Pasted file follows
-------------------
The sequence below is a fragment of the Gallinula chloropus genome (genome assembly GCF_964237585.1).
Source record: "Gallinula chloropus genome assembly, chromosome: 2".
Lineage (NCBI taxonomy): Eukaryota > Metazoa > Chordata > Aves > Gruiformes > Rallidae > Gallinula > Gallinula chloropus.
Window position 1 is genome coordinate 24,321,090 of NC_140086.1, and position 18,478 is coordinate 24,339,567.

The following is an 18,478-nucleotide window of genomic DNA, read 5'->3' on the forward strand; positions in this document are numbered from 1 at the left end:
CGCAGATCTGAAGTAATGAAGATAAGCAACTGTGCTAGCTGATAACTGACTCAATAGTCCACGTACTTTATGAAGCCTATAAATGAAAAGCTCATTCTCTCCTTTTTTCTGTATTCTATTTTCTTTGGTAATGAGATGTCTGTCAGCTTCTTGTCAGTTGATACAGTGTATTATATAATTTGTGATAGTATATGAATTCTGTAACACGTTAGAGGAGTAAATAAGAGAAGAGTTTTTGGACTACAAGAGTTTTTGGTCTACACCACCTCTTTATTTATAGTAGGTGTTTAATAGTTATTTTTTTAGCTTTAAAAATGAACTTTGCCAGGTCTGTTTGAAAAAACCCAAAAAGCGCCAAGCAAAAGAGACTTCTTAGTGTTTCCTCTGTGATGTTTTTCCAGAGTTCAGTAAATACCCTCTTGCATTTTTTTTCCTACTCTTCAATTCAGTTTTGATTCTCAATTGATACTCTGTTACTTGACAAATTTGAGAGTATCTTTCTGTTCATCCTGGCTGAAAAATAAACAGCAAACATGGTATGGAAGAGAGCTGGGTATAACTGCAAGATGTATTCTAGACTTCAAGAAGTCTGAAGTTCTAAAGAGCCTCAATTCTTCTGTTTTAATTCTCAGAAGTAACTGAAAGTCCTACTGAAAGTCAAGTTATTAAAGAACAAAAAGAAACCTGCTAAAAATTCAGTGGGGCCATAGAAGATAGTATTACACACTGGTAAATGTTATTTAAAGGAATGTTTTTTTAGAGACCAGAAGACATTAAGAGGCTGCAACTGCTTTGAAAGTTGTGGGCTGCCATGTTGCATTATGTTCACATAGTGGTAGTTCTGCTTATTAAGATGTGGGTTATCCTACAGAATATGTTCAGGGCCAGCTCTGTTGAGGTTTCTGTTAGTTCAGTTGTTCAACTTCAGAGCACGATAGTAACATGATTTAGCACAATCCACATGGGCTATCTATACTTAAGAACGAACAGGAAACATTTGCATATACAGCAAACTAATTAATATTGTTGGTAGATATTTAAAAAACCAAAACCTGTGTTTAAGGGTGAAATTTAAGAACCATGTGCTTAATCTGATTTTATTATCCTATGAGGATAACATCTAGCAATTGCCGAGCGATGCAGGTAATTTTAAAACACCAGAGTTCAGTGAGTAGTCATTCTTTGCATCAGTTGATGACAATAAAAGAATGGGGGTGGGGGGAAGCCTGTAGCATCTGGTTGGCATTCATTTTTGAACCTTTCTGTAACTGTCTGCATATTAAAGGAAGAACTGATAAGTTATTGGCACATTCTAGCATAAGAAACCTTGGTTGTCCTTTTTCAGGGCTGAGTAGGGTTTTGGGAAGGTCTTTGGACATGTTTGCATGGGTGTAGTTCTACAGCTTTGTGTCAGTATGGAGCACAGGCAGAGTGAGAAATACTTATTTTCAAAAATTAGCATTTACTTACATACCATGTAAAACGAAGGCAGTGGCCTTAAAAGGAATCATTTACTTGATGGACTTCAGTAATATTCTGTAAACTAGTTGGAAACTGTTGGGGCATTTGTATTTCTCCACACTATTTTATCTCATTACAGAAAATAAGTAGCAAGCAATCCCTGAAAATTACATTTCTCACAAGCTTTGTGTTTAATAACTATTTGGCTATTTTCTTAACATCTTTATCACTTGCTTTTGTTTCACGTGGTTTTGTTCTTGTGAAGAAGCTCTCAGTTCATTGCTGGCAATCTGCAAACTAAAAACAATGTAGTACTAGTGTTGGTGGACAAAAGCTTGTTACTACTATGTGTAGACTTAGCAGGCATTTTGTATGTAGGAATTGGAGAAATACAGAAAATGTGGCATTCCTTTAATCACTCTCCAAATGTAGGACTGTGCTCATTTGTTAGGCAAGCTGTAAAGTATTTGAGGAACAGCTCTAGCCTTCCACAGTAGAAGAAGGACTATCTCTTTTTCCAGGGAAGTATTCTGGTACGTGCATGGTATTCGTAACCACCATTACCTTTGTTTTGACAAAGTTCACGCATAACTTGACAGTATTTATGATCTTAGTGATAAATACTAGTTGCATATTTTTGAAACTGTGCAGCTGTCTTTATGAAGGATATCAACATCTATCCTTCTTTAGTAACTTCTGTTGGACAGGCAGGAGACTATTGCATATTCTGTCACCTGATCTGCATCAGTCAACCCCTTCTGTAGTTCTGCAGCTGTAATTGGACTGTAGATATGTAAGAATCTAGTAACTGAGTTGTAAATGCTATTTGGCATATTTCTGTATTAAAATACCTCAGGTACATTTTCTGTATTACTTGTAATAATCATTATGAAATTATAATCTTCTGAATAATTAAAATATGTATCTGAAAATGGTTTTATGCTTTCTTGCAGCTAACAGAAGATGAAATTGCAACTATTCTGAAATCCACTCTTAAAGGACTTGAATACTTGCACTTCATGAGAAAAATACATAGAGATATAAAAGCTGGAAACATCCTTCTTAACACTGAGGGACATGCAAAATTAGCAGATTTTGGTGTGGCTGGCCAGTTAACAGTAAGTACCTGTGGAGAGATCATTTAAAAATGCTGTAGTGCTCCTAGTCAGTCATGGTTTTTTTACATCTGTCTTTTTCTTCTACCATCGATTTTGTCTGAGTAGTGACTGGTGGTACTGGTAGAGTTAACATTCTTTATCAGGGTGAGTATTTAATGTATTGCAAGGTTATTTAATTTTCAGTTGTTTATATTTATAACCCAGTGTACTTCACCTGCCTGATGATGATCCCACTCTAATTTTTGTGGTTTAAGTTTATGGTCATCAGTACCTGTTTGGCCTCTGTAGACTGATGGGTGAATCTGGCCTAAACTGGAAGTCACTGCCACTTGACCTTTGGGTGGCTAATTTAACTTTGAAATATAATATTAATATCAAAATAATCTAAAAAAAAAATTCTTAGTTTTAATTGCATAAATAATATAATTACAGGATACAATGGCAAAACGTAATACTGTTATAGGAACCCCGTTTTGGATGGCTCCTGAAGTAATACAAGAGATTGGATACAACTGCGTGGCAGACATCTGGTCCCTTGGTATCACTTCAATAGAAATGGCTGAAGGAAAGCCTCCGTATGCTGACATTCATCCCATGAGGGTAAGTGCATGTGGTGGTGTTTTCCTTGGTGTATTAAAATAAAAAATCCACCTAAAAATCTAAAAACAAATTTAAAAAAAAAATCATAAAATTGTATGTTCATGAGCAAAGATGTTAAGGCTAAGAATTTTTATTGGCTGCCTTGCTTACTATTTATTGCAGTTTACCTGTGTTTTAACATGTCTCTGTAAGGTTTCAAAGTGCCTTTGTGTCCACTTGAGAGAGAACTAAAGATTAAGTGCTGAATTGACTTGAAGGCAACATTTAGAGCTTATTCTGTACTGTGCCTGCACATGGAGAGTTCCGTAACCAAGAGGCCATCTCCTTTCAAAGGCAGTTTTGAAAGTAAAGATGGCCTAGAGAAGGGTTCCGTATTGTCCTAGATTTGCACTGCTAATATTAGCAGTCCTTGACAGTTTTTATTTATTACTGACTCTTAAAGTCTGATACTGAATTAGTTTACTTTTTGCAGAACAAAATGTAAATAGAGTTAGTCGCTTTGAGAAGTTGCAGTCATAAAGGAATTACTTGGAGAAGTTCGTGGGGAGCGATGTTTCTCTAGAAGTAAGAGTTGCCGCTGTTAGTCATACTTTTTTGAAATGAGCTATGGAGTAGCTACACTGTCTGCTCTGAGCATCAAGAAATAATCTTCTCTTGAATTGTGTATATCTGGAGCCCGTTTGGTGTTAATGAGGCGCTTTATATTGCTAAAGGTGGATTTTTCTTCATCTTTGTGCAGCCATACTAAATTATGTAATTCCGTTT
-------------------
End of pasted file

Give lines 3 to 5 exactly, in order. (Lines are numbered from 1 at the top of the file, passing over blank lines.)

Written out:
Lineage (NCBI taxonomy): Eukaryota > Metazoa > Chordata > Aves > Gruiformes > Rallidae > Gallinula > Gallinula chloropus.
Window position 1 is genome coordinate 24,321,090 of NC_140086.1, and position 18,478 is coordinate 24,339,567.

The following is an 18,478-nucleotide window of genomic DNA, read 5'->3' on the forward strand; positions in this document are numbered from 1 at the left end: